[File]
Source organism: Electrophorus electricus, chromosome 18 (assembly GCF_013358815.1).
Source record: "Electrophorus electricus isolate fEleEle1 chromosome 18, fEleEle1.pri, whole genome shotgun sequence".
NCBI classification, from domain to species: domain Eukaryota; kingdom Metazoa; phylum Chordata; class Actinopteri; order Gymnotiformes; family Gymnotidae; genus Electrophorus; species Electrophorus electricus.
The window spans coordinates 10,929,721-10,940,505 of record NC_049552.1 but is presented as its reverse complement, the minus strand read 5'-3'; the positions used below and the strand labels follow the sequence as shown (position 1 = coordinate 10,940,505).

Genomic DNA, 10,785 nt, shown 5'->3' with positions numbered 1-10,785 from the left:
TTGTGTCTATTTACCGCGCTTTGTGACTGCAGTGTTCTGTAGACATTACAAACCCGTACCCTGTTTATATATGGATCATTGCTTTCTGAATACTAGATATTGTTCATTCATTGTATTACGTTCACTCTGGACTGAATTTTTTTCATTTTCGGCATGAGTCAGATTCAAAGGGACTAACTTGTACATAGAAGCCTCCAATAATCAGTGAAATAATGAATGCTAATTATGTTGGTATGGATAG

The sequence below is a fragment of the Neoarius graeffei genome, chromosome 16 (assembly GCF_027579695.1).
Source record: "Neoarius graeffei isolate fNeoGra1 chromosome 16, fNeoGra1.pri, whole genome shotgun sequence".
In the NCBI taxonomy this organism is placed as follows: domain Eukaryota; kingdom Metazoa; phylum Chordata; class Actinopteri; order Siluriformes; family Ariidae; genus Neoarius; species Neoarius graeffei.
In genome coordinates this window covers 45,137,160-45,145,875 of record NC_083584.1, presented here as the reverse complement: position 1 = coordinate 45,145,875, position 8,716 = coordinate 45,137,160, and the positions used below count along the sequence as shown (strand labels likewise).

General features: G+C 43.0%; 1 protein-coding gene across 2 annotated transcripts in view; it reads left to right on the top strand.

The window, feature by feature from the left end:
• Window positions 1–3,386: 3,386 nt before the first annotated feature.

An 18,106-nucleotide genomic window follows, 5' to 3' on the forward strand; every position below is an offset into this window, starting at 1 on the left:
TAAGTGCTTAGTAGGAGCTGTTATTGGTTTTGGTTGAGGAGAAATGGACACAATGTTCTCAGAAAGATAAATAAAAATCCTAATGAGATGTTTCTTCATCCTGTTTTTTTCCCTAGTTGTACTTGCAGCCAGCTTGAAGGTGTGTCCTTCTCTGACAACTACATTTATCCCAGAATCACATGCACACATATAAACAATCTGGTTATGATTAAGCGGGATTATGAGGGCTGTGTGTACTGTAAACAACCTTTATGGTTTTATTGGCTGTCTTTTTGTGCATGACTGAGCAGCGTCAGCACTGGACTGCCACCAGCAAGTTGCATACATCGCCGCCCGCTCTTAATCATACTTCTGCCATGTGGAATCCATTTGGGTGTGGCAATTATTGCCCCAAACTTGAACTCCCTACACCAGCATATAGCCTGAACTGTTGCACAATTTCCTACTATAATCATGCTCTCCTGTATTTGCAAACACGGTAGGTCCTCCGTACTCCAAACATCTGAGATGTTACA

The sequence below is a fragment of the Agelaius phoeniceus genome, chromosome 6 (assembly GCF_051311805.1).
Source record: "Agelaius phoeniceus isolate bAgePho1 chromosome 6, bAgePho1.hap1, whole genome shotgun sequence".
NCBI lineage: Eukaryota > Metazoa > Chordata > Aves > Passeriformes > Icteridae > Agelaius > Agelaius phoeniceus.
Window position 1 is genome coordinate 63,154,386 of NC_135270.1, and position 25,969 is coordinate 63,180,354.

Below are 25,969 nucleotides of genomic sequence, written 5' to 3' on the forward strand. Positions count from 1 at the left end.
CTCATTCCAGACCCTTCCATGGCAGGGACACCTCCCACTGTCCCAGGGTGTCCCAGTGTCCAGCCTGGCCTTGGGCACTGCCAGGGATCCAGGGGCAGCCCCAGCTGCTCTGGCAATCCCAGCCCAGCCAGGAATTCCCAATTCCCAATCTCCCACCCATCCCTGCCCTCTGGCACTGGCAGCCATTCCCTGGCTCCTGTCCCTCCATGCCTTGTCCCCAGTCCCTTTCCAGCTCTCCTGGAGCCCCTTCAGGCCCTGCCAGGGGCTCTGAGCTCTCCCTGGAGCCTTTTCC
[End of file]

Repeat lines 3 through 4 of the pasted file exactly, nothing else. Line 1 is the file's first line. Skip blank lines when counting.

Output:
NCBI classification, from domain to species: domain Eukaryota; kingdom Metazoa; phylum Chordata; class Actinopteri; order Gymnotiformes; family Gymnotidae; genus Electrophorus; species Electrophorus electricus.
The window spans coordinates 10,929,721-10,940,505 of record NC_049552.1 but is presented as its reverse complement, the minus strand read 5'-3'; the positions used below and the strand labels follow the sequence as shown (position 1 = coordinate 10,940,505).